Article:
9.       I take from Article 12(b) that if the Tribunal believes there to be sufficient material available to make a proper determination in the case, it must do so.   


10.   The Claim Form set out the Claims clearly and unambiguously and I was satisfied that there was sufficient material to enable me to make a proper determination in this case.  I was therefore obliged by Article 12(b),to make such determination without a hearing.


11.   However, I did not have sufficient material to enable me to calculate the level of compensation due to the Claimant. An Article 12 Hearing was therefore convened to enable me to hear submissions on compensation.  I heard no evidence relating to the Claims.



Direct Discrimination: Race

12.   The Second Respondent (on behalf of the First Respondent) dismissed the Claimant.  Although named in the Claim Form, the Third Respondent played no role in the Claimant’s dismissal.  Accordingly, I rejected the Claimant’s claim against the Third Respondent.


13.   The Claimant claimed that his dismissal amounted to less favourable treatment and that such less favourable treatment was because of his nationality (ie race).


14.   I find that the First and Second Respondents directly discriminated against the Claimant because of the protected characteristic of race (which includes nationality).


Automatic unfair dismissal

15.   According to the Claim Form, the First Respondent employed the Claimant for twelve weeks between 29 November 2018 and 24 February 2018.


16.   Article 73 of the Employment (Jersey) Law 2003  (“Employment Law”) (as amended by the Employment (Qualifying Period)(Jersey) Order 2014 (“Order”) prescribes that in order to qualify for protection from unfair dismissal an employee must be continuously employed for a minimum period of 52 weeks.  In most circumstances, this means that an employee with less than 52 weeks’ continuous employment is not protected from unfair dismissal under the provisions of the Employment Law.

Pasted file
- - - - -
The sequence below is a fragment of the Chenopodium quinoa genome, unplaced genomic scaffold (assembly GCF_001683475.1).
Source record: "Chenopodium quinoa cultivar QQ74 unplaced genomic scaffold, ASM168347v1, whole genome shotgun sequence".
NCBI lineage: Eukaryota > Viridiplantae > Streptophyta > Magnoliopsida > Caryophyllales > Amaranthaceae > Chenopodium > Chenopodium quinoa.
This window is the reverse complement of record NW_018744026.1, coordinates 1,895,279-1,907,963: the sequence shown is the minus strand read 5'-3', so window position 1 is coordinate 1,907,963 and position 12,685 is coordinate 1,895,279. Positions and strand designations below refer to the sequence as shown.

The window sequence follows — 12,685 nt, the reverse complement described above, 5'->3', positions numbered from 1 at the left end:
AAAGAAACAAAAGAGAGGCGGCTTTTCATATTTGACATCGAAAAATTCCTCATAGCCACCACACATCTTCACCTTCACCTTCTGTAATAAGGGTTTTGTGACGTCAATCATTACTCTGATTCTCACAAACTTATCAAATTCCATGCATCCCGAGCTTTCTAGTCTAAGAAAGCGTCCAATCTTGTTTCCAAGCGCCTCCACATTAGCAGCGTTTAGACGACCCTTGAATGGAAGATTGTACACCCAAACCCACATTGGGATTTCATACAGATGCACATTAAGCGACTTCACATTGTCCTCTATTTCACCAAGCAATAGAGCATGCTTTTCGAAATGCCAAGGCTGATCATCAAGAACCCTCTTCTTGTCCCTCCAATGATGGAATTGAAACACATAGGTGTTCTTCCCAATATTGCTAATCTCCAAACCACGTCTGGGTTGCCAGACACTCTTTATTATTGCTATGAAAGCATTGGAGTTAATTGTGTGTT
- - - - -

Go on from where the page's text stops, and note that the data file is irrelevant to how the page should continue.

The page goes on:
17.   However, Article 70A of the Employment Law provides as follows:


70A           Dismissal by reason of discrimination

An employee who is dismissed shall be regarded for the purposes of this Part as unfairly dismissed if the reason or principal reason for the dismissal constitutes an act of discrimination against the employee prohibited by the Discrimination Law. [as defined below]"


18.   Thus, if the reason for an employee’s dismissal is found to be an act of discrimination, that employee’s dismissal will be automatically unfair; the employee is not required to have 52 weeks' continuous service in order to enjoy the protection of Article 70A of the Employment Law.   


19.   The above finding that the Claimant’s dismissal was an act of discrimination means that he falls within the provisions of Article 70A.


20.   I therefore find that the Claimant was unfairly dismissed by the First Respondent.



21.   In relation to the race discrimination claim, the Claimant requested compensation for both financial loss and for hurt and distress.  In relation to the unfair dismissal claim, the Claimant requested four weeks compensation.